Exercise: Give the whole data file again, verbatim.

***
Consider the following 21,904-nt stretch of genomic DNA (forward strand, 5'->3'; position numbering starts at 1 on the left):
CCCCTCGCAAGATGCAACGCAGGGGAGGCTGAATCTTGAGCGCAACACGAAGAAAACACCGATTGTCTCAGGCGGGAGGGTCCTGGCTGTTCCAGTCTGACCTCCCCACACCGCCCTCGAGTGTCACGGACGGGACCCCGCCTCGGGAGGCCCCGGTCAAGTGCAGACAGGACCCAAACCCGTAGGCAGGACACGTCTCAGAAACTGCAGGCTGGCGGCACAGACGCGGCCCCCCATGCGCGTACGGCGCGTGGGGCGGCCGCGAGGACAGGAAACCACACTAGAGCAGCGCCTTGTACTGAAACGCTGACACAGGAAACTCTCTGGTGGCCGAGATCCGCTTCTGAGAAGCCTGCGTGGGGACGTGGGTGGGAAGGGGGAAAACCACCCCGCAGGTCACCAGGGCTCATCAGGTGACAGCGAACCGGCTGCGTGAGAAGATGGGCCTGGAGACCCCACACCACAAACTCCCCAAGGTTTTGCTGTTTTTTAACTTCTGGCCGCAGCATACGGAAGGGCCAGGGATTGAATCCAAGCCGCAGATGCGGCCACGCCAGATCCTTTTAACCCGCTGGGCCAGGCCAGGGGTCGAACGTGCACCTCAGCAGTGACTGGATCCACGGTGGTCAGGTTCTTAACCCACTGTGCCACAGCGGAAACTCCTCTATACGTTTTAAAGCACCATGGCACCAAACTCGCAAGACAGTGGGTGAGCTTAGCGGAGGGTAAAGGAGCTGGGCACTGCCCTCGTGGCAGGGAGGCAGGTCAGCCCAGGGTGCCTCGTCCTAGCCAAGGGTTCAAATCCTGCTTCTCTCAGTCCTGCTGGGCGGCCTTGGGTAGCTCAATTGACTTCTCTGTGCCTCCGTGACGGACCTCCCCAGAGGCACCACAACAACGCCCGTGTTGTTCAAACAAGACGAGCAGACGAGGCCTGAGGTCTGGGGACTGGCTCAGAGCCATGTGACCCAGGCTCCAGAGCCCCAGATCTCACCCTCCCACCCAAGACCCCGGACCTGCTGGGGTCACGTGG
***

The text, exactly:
Consider the following 21,904-nt stretch of genomic DNA (forward strand, 5'->3'; position numbering starts at 1 on the left):
CCCCTCGCAAGATGCAACGCAGGGGAGGCTGAATCTTGAGCGCAACACGAAGAAAACACCGATTGTCTCAGGCGGGAGGGTCCTGGCTGTTCCAGTCTGACCTCCCCACACCGCCCTCGAGTGTCACGGACGGGACCCCGCCTCGGGAGGCCCCGGTCAAGTGCAGACAGGACCCAAACCCGTAGGCAGGACACGTCTCAGAAACTGCAGGCTGGCGGCACAGACGCGGCCCCCCATGCGCGTACGGCGCGTGGGGCGGCCGCGAGGACAGGAAACCACACTAGAGCAGCGCCTTGTACTGAAACGCTGACACAGGAAACTCTCTGGTGGCCGAGATCCGCTTCTGAGAAGCCTGCGTGGGGACGTGGGTGGGAAGGGGGAAAACCACCCCGCAGGTCACCAGGGCTCATCAGGTGACAGCGAACCGGCTGCGTGAGAAGATGGGCCTGGAGACCCCACACCACAAACTCCCCAAGGTTTTGCTGTTTTTTAACTTCTGGCCGCAGCATACGGAAGGGCCAGGGATTGAATCCAAGCCGCAGATGCGGCCACGCCAGATCCTTTTAACCCGCTGGGCCAGGCCAGGGGTCGAACGTGCACCTCAGCAGTGACTGGATCCACGGTGGTCAGGTTCTTAACCCACTGTGCCACAGCGGAAACTCCTCTATACGTTTTAAAGCACCATGGCACCAAACTCGCAAGACAGTGGGTGAGCTTAGCGGAGGGTAAAGGAGCTGGGCACTGCCCTCGTGGCAGGGAGGCAGGTCAGCCCAGGGTGCCTCGTCCTAGCCAAGGGTTCAAATCCTGCTTCTCTCAGTCCTGCTGGGCGGCCTTGGGTAGCTCAATTGACTTCTCTGTGCCTCCGTGACGGACCTCCCCAGAGGCACCACAACAACGCCCGTGTTGTTCAAACAAGACGAGCAGACGAGGCCTGAGGTCTGGGGACTGGCTCAGAGCCATGTGACCCAGGCTCCAGAGCCCCAGATCTCACCCTCCCACCCAAGACCCCGGACCTGCTGGGGTCACGTGG